(CN) – Canada’s Supreme Court ruled that hyperlinks on websites the link to defamatory content do not constitute publication, shielding content sharers from liability, should they inadvertently post links to libelous material.
The unanimous ruling stemmed from a lawsuit from Wayne Crooks, who owns a title search company, against blogger Jon Newton, who Crooks said included links in online postings to defamatory material about Crooks and the Green Party of Canada.
The Supreme Court found that linking to or referring to defamatory material does not mean that the links or references are defamatory in and of themselves.
“Communicating something is very different from merely communicating that something exists or where it exists,” the 72-page ruling states. “The former involves dissemination of the content, and suggests control over both the content and whether the content will reach an audience at all, while the latter does not. Even where the goal of the person referring to a defamatory publication is to expand that publication’s audience, his or her participation is merely ancillary to that of the initial publisher: with or without the reference, the allegedly defamatory information has already been made available to the public by the initial publisher or publishers’ acts.”
The court said that hyperlinks are references to content that the person posting the link had no involvement in creating, which in the United States insulates people from potential liability.
“The fact that access to that content is far easier with hyperlinks than with footnotes does not change the reality that a hyperlink, by itself, is content neutral – it expresses no opinion, nor does it have any control over, the content to which it refers,” the ruling states.
The justices found that hyperlinks are a widely used and essential facet of the Internet itself, facilitating access to information, as explained by Yale Law School’s Anjali Dalal in “Protecting Hyperlinks and Preserving First Amendment Values on the Internet.”
Given Dalal’s explanation, the court found that limiting the use of hyperlinks would damage the free flow of information and freedom of expression.
“The Internet cannot, in short, provide access to information without hyperlinks. Limiting their usefulness by subjecting them to the traditional publication rule would have the effect of seriously restricting the flow of information and, as a result, freedom of expression,” the ruling states. “The potential ‘chill’ in how the Internet functions could be devastating, since primary article authors would unlikely want to risk liability for linking to another article over whose changeable content they have no control.”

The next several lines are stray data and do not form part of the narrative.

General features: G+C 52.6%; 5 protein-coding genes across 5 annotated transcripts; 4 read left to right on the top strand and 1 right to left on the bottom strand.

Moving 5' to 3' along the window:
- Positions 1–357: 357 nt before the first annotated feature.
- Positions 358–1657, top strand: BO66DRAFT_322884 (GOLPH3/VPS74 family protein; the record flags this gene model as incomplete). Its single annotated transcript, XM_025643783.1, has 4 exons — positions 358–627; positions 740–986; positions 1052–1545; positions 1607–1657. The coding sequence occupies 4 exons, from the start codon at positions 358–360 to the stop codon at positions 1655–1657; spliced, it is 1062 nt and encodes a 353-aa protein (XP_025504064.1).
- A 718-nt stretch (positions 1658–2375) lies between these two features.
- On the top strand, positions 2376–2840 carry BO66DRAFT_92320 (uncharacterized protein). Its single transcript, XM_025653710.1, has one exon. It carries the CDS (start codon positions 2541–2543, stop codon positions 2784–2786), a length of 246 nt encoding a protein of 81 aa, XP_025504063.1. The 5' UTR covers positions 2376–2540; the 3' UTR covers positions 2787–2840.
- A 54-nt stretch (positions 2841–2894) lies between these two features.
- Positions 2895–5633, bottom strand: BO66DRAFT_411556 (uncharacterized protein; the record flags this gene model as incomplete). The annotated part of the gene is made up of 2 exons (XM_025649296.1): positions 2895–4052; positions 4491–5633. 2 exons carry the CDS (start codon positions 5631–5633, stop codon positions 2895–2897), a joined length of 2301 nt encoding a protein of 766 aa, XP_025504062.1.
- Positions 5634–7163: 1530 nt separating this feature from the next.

The best remedy for plaintiffs in defamation cases is to go after the person or people responsible who created and controlled the impugned conduct, rather than suing people who merely link to the content, the court found.
Although the justices agreed to toss Crooks’ appeal, some justices offered differing views about how a hyperlink may constitute repetition of defamatory content.
Chief Justice Beverley McLachlin and Justice Morris Fish found that a hyperlink may be defamatory in certain cases.
“Publication of a defamatory statement via a hyperlink should be found if the text indicates adoption or endorsement of the content of the hyperlinked text. If the text communicates agreement with the content linked to, then the hyperlinker should be liable for the defamatory content,” the ruling states. (Emphasis in original.) “The defendant must adopt or endorse the defamatory words or material; a mere general reference to a web site is not enough. Thus, defendants linking approvingly to an innocent web site that later becomes defamatory would not be liable.”
Interveners in the case included the Canadian Civil Liberties Association, the Samuelson-Glushko Canadian Internet Policy and Public Interest Clinic, NetCoalition, the British Columbia Civil Liberties Association, the Canadian Newspaper Association, Ad IDEM/Canadian Media Lawyers Association, Magazines Canada, Canadian Journalists for Free Expression, the Writers’ Union of Canada, the Professional Writers Association of Canada, PEN Canada and the Canadian Publishers’ Council.